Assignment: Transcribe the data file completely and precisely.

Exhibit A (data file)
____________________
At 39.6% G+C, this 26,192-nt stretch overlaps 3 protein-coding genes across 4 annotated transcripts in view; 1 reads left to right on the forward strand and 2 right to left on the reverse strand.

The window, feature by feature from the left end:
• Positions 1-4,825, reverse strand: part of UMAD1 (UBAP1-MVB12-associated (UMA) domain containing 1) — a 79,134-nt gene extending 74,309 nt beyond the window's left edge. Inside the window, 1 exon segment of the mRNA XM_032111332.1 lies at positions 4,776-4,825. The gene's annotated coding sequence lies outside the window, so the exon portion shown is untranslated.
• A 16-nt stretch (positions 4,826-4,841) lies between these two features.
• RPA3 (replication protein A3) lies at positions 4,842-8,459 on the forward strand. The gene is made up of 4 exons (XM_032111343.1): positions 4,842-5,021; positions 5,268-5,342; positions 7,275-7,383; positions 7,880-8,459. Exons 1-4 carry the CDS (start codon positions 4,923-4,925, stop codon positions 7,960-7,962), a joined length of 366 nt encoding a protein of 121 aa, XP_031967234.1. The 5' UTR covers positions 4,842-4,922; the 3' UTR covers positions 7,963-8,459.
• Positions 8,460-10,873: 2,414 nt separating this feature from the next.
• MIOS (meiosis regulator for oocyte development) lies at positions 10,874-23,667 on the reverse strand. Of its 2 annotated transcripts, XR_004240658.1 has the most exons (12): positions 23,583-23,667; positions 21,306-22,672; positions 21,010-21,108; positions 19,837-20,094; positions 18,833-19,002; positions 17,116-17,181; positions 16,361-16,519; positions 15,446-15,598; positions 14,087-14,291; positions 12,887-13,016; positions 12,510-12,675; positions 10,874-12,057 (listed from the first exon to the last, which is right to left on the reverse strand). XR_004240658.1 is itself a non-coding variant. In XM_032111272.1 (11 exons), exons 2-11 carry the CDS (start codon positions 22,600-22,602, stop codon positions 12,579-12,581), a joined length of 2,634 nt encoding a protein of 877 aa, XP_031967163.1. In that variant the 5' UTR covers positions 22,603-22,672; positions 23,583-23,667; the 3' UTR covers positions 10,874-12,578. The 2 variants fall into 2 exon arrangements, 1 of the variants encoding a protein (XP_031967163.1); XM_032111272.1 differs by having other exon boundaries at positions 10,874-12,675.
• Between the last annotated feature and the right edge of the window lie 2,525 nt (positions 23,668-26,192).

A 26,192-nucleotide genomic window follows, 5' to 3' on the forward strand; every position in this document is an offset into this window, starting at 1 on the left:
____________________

At 39.6% G+C, this 26,192-nt stretch overlaps 3 protein-coding genes across 4 annotated transcripts in view; 1 reads left to right on the forward strand and 2 right to left on the reverse strand.

The window, feature by feature from the left end:
• Positions 1-4,825, reverse strand: part of UMAD1 (UBAP1-MVB12-associated (UMA) domain containing 1) — a 79,134-nt gene extending 74,309 nt beyond the window's left edge. Inside the window, 1 exon segment of the mRNA XM_032111332.1 lies at positions 4,776-4,825. The gene's annotated coding sequence lies outside the window, so the exon portion shown is untranslated.
• A 16-nt stretch (positions 4,826-4,841) lies between these two features.
• RPA3 (replication protein A3) lies at positions 4,842-8,459 on the forward strand. The gene is made up of 4 exons (XM_032111343.1): positions 4,842-5,021; positions 5,268-5,342; positions 7,275-7,383; positions 7,880-8,459. Exons 1-4 carry the CDS (start codon positions 4,923-4,925, stop codon positions 7,960-7,962), a joined length of 366 nt encoding a protein of 121 aa, XP_031967234.1. The 5' UTR covers positions 4,842-4,922; the 3' UTR covers positions 7,963-8,459.
• Positions 8,460-10,873: 2,414 nt separating this feature from the next.
• MIOS (meiosis regulator for oocyte development) lies at positions 10,874-23,667 on the reverse strand. Of its 2 annotated transcripts, XR_004240658.1 has the most exons (12): positions 23,583-23,667; positions 21,306-22,672; positions 21,010-21,108; positions 19,837-20,094; positions 18,833-19,002; positions 17,116-17,181; positions 16,361-16,519; positions 15,446-15,598; positions 14,087-14,291; positions 12,887-13,016; positions 12,510-12,675; positions 10,874-12,057 (listed from the first exon to the last, which is right to left on the reverse strand). XR_004240658.1 is itself a non-coding variant. In XM_032111272.1 (11 exons), exons 2-11 carry the CDS (start codon positions 22,600-22,602, stop codon positions 12,579-12,581), a joined length of 2,634 nt encoding a protein of 877 aa, XP_031967163.1. In that variant the 5' UTR covers positions 22,603-22,672; positions 23,583-23,667; the 3' UTR covers positions 10,874-12,578. The 2 variants fall into 2 exon arrangements, 1 of the variants encoding a protein (XP_031967163.1); XM_032111272.1 differs by having other exon boundaries at positions 10,874-12,675.
• Between the last annotated feature and the right edge of the window lie 2,525 nt (positions 23,668-26,192).

A 26,192-nucleotide genomic window follows, 5' to 3' on the forward strand; every position in this document is an offset into this window, starting at 1 on the left: